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Starting an NC Food Business

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Embarking on the journey of starting a food business in North Carolina opens up a world of considerations, from understanding regulations to navigating legalities. It can feel overwhelming, especially with various organizations involved. Thankfully, the N.C. Cooperative Extension is here to lend a helping hand and provide a treasure trove of resources to guide you. Food regulations are like a patchwork quilt, differing not only from state to state but also within counties. In North Carolina, you’ll find that making low-risk foods in your own kitchen is possible under certain conditions. However, to comply with the FDA’s Good Manufacturing Practices (GMP), you’ll need an inspection before selling from your home kitchen. But don’t worry; before inspecting, you’ll want to decide which delicious products you’d like to whip up and share with the world. These products are neatly divided into high-risk and low-risk categories, giving you a clear roadmap of what’s possible in your home kitchen.

High-risk foods must be produced in a licensed commercial facility and include the following:

  • low-acid canned foods
  • refrigerated or frozen products (including dairy products)
  • seafood

Low-risk foods are considered safe for home production and include:

  • acidified foods (such as fruit, jam, and salsa)
  • baked goods
  • candies
  • jams and jellies
  • pickles

Shelf-stable pickles, acidified foods, sauces and some liquids, are allowed, but these foods require laboratory testing.

Burke County Environmental Health: Contact your local health department’s Environmental Health for regulations related to catering, food trucks, food stands, meat markets, plus more. Phone: Burke County (828) 764-9240.

NC Beekeepers Association: Read about labeling requirements for selling honey.

NC Department of Agriculture & Consumer Services – Food & Drug Protection: For those embarking on the journey of starting a food business, it’s crucial to understand the safety and labeling standards for foods, feeds, pet foods, and cosmetics. Visit NCDA to find comprehensive information to help you navigate the regulatory landscape and ensure compliance with industry standards. Reach out to a Food Compliance Officer for personalized guidance tailored to your specific needs.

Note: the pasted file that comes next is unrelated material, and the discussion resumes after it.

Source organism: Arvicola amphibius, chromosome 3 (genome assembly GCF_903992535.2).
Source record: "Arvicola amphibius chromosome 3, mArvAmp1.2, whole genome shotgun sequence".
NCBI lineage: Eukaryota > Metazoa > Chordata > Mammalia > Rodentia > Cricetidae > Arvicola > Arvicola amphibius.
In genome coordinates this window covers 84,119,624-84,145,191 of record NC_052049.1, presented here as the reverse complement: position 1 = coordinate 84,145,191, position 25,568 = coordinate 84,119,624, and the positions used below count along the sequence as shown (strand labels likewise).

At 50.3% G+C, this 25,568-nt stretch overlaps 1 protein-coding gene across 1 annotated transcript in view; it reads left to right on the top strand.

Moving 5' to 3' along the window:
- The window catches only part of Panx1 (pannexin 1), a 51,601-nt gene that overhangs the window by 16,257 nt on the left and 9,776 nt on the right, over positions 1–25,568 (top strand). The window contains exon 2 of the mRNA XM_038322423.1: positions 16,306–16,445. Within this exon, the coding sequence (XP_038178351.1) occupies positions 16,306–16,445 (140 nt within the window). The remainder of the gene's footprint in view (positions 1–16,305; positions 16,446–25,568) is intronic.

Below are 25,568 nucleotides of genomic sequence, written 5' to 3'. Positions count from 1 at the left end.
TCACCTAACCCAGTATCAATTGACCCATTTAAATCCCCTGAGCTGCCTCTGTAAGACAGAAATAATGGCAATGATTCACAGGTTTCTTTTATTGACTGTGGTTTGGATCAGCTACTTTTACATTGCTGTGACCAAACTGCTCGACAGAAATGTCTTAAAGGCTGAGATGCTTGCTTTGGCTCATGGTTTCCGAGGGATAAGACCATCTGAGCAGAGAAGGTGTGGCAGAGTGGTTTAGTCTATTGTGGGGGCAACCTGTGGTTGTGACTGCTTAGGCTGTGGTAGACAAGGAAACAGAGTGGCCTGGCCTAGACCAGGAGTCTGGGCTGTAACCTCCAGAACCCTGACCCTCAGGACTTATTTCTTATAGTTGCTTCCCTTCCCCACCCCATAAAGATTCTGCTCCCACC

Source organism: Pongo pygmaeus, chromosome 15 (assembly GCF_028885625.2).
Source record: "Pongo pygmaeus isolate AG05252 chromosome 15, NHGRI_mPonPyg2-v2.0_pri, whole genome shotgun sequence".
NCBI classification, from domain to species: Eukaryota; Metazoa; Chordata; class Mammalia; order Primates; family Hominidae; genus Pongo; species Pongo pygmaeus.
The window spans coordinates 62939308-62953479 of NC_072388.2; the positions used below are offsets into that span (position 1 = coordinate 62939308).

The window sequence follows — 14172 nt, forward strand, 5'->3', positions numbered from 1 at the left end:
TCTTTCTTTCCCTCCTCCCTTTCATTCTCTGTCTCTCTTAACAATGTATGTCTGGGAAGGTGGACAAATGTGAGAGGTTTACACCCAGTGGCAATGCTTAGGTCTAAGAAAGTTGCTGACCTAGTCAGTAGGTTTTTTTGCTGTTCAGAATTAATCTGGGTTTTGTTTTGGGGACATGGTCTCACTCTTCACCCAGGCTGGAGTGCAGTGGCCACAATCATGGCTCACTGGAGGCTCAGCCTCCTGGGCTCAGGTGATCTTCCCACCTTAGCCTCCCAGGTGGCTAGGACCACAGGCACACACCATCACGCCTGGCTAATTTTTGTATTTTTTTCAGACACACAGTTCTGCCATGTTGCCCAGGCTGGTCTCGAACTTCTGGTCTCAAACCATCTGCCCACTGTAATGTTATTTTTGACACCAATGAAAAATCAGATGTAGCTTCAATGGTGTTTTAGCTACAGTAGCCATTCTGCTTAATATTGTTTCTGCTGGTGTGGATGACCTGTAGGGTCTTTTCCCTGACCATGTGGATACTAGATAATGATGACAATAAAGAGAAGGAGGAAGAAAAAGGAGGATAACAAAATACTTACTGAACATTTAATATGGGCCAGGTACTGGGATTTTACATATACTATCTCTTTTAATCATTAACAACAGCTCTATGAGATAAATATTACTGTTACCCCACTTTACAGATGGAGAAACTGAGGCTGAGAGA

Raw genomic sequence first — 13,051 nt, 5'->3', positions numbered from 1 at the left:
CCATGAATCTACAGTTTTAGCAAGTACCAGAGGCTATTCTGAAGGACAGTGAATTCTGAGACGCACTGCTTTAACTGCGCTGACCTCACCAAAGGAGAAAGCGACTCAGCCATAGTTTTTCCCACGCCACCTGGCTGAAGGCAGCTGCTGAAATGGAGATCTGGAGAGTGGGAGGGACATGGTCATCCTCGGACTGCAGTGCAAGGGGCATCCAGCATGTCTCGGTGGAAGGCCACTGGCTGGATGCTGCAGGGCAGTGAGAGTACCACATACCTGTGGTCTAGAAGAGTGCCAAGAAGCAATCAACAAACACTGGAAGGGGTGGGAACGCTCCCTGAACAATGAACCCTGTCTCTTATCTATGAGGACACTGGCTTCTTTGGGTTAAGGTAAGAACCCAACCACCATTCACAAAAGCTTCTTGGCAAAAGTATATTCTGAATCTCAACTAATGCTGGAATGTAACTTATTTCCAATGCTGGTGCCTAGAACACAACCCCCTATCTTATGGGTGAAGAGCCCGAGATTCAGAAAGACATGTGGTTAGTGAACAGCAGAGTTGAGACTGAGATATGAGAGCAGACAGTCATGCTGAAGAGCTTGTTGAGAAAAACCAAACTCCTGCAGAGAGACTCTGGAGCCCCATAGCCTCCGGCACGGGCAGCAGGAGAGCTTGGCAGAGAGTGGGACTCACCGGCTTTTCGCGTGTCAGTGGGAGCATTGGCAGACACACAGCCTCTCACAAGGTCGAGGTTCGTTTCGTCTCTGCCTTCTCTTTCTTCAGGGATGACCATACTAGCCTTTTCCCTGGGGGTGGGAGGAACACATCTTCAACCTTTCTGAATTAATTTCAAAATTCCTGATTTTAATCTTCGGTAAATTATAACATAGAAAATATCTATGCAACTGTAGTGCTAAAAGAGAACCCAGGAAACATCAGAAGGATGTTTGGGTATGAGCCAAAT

Phone: (984) 236-4820.

The Acidified Foods Manufacturing School, sometimes called the Better Process Control School, is an FDA-recognized course providing instruction primarily for operating supervisors, meeting the requirements stated in 21 CFR 114.10 and 21 CFR 108.25.

NC Department of Agriculture & Consumer Services – Home Processor
If you are interested in producing and selling food products for human consumption from your home, you will need to first have your home kitchen inspected before doing so. This includes anyone selling to retail stores, restaurants, or directly to consumers. This also includes anyone opening and repackaging food products or ingredients purchased from other locations. Find the information you need here as well as an application to become a home food processor.

NC State: Entrepreneurial Program
Offers two services –
Product Testing and Processing Recommendations
Have a shelf-stable product sample analyzed and classify it (acid, acidified, water activity controlled (low-moisture), or other) according to Federal and State regulations and provide processing recommendations for Acid and Acidified foods.

Nutritional Information
Use a Nutrition Database to input a product formulation and provide a Nutrition Facts Panel and Ingredient Statement for food products.

Do you Want to Sell in a Retail Market?

Who Will Regulate my Food Business?